Welcome to Today’s Webcast
IHS Material Price Outlook:
A 2014 Buyer’s Guide
November 7, 2013
Today’s Speakers
Howard Rappaport
 Senior Director of Chemicals, IHS
Howard Rappaport has over 30 years of experience in ...
Today’s Speakers
John Mothersole
 Director of Research & Lead Nonferrous Metals Analyst, IHS
Mr. Mothersole is a Principa...
Today’s Speakers
John Anton
 Principal Economist, Pricing & Purchasing, IHS
Anton is Director of the IHS Steel Service an...
Energy & Chemicals
Fundamentals vs. Fear
November, 2013

Howard Rappaport
Senior Director of Chemicals, IHS
Operational Ex...
Chemicals & Plastics: What to Expect
• Currently a “sellers market” with high and volatile prices
• Demand slowly recoveri...
Better Fundamentals Drive Oil Prices Lower
• No change to our fourth quarter

Brent Crude Oil Price Outlook

Brent outlook...
Chemical Industry Building Blocks – Market Dynamics
General Trends
• Capacity expansions being driven by low cost feedstoc...
Chemical Industry Building Blocks – Market Dynamics
Ethylene

• High prices today with record margins for US producers
• C...
Ethylene Prices - Outlook
• Near-term ethylene forecast

slightly higher due to recent
spot activity.
• Costs still remain...
Propylene Prices – Outlook
• The propylene forecast for next few months remains slightly

higher but volatile based on sup...
More “On Purpose” Production
Will Drive Global Propylene Capacity Growth
On Purpose Propylene Production, Million Metric T...
Chemical Industry Building Blocks – Market Dynamics
Benzene
• Supply trends complicated by

ethylene, gasoline, paraxylene...
Chemical Industry Building Blocks – Market Dynamics

Butadiene
• On-Purpose production will continue to rise
• Technology ...
Implications For Chemical “Building Block” Buyers
• Ethylene
• Slightly lower prices near term, but higher in early 2014
•...
Nonferrous Metals
No return of the “Supercycle”
November, 2013

John Mothersole
Director of Research, IHS
Operational Exce...
Nonferrous Metals: What to Expect
• Collectively, prices look range bound
• Production costs in most cases limit the downs...
No return of the “Supercycle” – prices look flat 25%
below their recent peaks
IHS Index of Primary Nonferrous Metal Prices...
Consumption growth improves, but remains modest
Global Metal Consumption Growth
(Combined

Al, Cu, Ni, Pb, Zn, percent cha...
China’s impact on base metal prices
Year over year change
100

20

80

18

60

16

40

14

20

12

0

10

-20

8

-40

6

...
Aluminum
• Market is in surplus with huge inventory overhang
• But prices can’t go lower -- they are already below cost
• ...
Copper
• Prices head lower in 2014
•

Copper/Aluminum price ratio: copper still looks rich even
after next year’s correcti...
Nickel: Oversupplied
• Nickel is besieged by a glut of material

that continues to grow

Nickel Inventory, thousands of me...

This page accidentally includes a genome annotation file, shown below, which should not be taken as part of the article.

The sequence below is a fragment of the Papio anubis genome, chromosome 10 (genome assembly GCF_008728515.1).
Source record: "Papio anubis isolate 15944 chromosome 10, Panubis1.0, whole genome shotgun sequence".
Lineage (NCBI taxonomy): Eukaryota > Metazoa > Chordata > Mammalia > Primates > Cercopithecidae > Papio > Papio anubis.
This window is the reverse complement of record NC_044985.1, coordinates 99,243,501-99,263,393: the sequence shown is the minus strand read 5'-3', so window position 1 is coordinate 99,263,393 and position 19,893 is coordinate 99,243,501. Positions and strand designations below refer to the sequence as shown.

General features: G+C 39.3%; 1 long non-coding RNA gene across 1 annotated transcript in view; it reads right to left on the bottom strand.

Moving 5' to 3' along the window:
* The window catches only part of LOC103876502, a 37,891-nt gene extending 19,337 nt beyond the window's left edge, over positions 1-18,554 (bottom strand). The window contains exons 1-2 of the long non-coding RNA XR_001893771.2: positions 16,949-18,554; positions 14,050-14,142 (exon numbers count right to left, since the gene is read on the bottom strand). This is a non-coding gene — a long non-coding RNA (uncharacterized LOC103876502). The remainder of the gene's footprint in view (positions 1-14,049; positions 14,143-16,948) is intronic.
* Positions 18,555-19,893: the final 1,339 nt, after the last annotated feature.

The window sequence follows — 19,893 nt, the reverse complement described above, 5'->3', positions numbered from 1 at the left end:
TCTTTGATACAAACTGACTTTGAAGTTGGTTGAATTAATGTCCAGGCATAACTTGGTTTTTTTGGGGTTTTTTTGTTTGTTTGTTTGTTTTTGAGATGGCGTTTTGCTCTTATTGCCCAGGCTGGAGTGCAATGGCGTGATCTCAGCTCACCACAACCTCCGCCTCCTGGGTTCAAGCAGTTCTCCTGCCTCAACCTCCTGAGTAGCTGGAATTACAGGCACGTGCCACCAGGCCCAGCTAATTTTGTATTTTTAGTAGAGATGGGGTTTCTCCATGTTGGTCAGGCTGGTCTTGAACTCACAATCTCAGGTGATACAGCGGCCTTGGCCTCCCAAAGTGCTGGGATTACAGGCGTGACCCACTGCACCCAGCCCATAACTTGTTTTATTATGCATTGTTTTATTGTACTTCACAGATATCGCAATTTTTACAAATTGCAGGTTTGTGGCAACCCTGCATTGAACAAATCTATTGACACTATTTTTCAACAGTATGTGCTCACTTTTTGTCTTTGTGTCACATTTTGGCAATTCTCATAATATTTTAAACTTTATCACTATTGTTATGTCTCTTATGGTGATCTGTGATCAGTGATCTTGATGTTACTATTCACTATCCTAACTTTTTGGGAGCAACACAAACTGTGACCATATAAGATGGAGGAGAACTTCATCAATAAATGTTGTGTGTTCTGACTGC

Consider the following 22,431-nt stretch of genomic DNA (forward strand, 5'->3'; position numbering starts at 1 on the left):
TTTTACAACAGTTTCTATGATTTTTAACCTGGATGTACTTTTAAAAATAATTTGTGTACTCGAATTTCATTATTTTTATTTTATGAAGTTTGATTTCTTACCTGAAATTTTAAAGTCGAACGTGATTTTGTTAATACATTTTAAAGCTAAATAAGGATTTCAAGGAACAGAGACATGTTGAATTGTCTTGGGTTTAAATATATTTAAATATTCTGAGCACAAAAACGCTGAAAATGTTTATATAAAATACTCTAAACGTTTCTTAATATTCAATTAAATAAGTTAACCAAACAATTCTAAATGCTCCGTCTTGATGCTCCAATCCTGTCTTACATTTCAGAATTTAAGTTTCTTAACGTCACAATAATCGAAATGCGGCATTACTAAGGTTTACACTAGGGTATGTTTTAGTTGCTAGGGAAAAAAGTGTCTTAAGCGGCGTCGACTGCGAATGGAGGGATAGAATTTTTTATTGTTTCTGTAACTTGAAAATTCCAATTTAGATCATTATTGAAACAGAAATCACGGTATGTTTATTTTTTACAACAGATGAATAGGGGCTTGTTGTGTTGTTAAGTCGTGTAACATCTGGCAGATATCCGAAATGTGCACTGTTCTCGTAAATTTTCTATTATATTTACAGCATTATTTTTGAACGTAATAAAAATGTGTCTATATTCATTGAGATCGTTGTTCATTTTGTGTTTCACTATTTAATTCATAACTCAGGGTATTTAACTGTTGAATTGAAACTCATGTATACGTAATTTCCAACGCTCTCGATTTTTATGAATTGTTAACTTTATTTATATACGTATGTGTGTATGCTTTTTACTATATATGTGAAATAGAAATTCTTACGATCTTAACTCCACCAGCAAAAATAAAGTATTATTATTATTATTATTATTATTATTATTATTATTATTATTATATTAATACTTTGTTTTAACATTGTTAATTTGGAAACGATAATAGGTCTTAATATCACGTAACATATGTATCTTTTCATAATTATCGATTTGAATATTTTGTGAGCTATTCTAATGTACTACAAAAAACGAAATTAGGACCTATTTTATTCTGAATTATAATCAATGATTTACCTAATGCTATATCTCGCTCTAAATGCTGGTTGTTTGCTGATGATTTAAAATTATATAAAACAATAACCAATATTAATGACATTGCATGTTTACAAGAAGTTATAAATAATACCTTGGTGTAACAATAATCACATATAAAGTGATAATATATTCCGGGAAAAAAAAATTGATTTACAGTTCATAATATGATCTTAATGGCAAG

Implications for Buyers
• Aluminum
• Prices are unsustainably low
• But another surplus in 2014 and a huge inventory overh...
Steel for 2014 and 2015
Short-term benefit, mid-term danger
November, 2013

John Anton
Director of Steel Service, IHS
Oper...
Steel –Sedate for 2014, Increasing risk afterwards
• A buyer’s paradox
• The basic outlook is flat, so no hurry
• But risk...
Where are the Bargains?
• China

Best

• China is overproducing as mills favor tonnage over profits
• Prices are often $15...
Hot rolled carbon sheet
(Dollars per metric tonne)
• Demand is strong in NAFTA

1000

and China, soft in Europe
900

• US ...
Plate
(Dollars per metric tonne)
• Demand rises significantly in

2014
• Premium over sheet is much
narrower than normal

...
Merchant Bar
(Dollars per metric tonne)
• Demand rises in 2014 in line

1100

with overall manufacturing
1000

• Idle capa...
Concrete Reinforcing Bar (Rebar)
(Dollars per metric tonne)
• Demand rises in 2014

900

• United States
• Middle East/Nor...
Special bars (SBQ)
(Dollars per metric ton)
• The buying outlook is finally

1,500

improving
• New capacity is coming onl...
Stainless
(Dollars per metric ton)
• Input costs (surcharges) will rise

6000

in 2014
• Nickel selling at/below cost

• S...
2014 Buying Advice
• Sheet
• Sit on your wallet until February or March, unless you are offered a

full year at a reasonab...
Thank you!

38
Copyright © 2013 IHS Inc. All Rights Reserved

www.ihs.com/PricingPurchasing
Recommended for all attendees…

Subscribe to Weekly Pricing Pulse Newsletter…

How to Subscribe?

*Offer limited to qualif...
IHS Pricing & Purchasing Service
Coverage Across Industries and Geographies
North America

Europe

Asia-Pacific

Rest of W...
For More Information
Send questions and requests for information to:
Webcasts@ihs.com

Visit IHS.com/PricingPurchasing for...
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IHS Material Price Outlook: A 2014 Buyer’s Guide

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Where are prices headed? How can I reach cost savings targets amidst volatile commodity markets?

The cost of raw material is hitting the bottom line of organizations across all industries around the world pushing the price of material inputs to one of the top five global business risks in the Lloyd’s Risk Index, climbing three spots since 2011.

Amidst today’s global economic uncertainty and volatile commodity markets, organizations are increasingly focused on finding ways to reduce material costs. Having an effective procurement strategy that drives Operational Excellence is critical to reaching cost savings targets.